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Training with a High Intensity vs 'High Intensity Training'

Wanted to get the discussion going on a big question that’ll have a ton of different answers: What is High Intensity Training?

When someone says they’re “a fan/follower of HIT” or they “train in a HIT-style”, what does that mean and, really, what does someone think it means when they hear it?

Traditionally, HIT is best associated with Arthur Jones or Mike Mentzer and is synonymous with full-body workouts; often, but not necessarily, machine-based exercises; generally one work set per bodypart; and training up to or beyond muscular failure. If you checked some or all of those boxes, you were training “HIT style”. If you didn’t, then you didn’t.

Training with multiple sets per bodypart is one classic example of not HIT, presuming that it cannot be “high intensity training” if you have the energy for multiple sets.

John Meadows will surely have his eyes opened on learning that a leg day with 4 sets of leg curls with a drop set, 2 sets of stiff-leg deads, 3 sets of 3-second eccentric leg presses, and 3 sets of hack squats with drop sets isn’t actually high intensity.

So, what’s the deal? Is it just a matter of people getting hung up on semantics and unnecessary labels while being drawn towards cliques? Or is there any reason to acknowledge valid differences between “this way of training” and “that way of training”?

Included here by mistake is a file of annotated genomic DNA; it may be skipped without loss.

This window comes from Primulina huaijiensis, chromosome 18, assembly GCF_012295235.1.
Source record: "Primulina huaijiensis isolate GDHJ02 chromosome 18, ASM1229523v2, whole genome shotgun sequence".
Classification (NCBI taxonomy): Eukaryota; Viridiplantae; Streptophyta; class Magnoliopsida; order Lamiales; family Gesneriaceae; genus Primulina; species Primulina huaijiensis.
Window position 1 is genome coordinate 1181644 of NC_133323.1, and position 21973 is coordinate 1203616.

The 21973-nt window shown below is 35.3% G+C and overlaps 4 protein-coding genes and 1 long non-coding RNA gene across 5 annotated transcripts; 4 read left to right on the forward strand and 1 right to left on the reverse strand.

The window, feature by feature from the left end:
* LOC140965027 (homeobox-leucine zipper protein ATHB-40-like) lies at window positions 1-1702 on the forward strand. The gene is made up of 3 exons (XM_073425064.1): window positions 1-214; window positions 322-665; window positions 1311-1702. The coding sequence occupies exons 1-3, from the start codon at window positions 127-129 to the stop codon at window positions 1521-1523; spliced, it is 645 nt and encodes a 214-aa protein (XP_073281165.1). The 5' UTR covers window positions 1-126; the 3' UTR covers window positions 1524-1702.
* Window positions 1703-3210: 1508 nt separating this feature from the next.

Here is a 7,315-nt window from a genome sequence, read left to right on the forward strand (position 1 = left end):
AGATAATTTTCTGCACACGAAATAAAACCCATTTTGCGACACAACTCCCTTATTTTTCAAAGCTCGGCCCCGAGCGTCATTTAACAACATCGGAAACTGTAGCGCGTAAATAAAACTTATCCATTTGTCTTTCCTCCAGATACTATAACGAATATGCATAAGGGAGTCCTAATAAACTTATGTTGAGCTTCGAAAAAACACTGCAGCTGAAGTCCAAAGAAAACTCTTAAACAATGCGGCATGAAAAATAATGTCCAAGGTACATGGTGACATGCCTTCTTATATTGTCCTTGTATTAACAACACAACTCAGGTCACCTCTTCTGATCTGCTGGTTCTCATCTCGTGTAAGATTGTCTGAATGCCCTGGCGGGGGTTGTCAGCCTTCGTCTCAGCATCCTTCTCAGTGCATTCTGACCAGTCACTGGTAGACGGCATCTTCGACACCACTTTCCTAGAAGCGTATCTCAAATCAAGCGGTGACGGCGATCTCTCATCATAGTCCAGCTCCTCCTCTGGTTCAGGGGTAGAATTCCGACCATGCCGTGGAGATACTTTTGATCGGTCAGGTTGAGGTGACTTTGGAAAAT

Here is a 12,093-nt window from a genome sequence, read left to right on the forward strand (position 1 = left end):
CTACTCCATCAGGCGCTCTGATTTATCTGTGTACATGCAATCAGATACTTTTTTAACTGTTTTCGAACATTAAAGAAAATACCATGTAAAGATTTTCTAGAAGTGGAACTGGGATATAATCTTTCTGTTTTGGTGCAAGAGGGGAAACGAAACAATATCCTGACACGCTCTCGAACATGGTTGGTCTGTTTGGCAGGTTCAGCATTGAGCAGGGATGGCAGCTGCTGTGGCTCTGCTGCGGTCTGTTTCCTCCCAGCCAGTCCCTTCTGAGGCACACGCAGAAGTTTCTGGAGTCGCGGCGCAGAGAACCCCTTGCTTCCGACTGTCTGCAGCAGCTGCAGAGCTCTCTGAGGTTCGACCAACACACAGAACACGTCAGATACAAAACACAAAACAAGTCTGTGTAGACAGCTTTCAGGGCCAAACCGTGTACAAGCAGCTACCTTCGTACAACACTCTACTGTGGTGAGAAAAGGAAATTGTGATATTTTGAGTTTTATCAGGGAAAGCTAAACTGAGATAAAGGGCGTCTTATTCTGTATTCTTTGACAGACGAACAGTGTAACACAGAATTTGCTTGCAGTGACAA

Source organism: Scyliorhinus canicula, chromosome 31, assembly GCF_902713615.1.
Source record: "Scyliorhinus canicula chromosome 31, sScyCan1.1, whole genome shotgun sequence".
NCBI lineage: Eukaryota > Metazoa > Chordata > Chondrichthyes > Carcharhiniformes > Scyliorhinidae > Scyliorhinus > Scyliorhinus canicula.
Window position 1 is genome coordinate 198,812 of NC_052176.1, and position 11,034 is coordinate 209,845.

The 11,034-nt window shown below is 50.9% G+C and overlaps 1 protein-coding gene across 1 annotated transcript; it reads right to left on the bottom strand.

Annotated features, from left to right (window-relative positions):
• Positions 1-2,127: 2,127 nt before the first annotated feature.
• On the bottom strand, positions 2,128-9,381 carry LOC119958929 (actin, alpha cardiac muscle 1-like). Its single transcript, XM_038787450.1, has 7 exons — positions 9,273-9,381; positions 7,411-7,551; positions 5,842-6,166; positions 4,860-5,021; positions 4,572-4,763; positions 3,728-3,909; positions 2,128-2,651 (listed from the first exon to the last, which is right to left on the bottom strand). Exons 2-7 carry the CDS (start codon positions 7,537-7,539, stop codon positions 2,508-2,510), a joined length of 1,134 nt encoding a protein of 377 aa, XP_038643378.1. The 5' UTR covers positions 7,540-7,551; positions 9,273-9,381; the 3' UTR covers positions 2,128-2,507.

Definitely interested in this one.

I’ll let the grown ups talk before I end up spamming it up with dick jokes though.

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I generally believe High Intensity Training to be constituted of a low volume, high Intensity (going to failure or beyond with loading methods) , generally short in duration… See it’s really tough to outline because it’s so subjective. Even in Arthur Jones’s “Nautilus Training Principles Bulletin No. 1” he suggests doing 1-2 sets per exercise, but no more than 3 done to failure on 10 exercises. He also recommends against splitting the 3 full body sessions in half and training 6 days a week, but you can, just don’t let any session exceed an hour in length. So the original groundwork for HIT is actually a lot different from where it has ended up over the years. I think HIT, how we see it today is usually a routine that somewhat resembles Mike Mentzer or Ken Hutchins or Ellington Darden’s and usually seems to also require the user hate Arnold Schwarzenegger and/or Joe Weider.

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I wonder what these numbers indicate? I’m accustomed to describing a movement in terms of [Sets, Reps(x, x,x)], but don’t know what the 10-10-10, 10-30-10 means or describes.

30-10 or 10-30 just refer to a 30 second negative repetition either before or after 10 standard reps (1 second up, 2 seconds down) or both in the case of 30-10-30

Thanks! That makes sense.

So, 30-10-30 would result in 80-90 sec. of time under tension/load depending on what you’re counting.

That would be pretty intense.

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Oh yes it’s super brutal, you really have to lighten the load from what you would normally do in order to last that long!

Imho…HIT can be where you take the workout to metabolic conditioning…an example could be Girondas 8x8 routine

Other examples would be
Tom Platz’s leg routine,
Colorado experiment,

I base my intensity level by % of my established 1 RM on certain compound movements.

In my opinion THIS @Chris_Colucci I actually mentioned this to someone the other day off site.

This was my take…
As long as certain established training principles for a specific goal are practiced its all good. The rest is just semantics.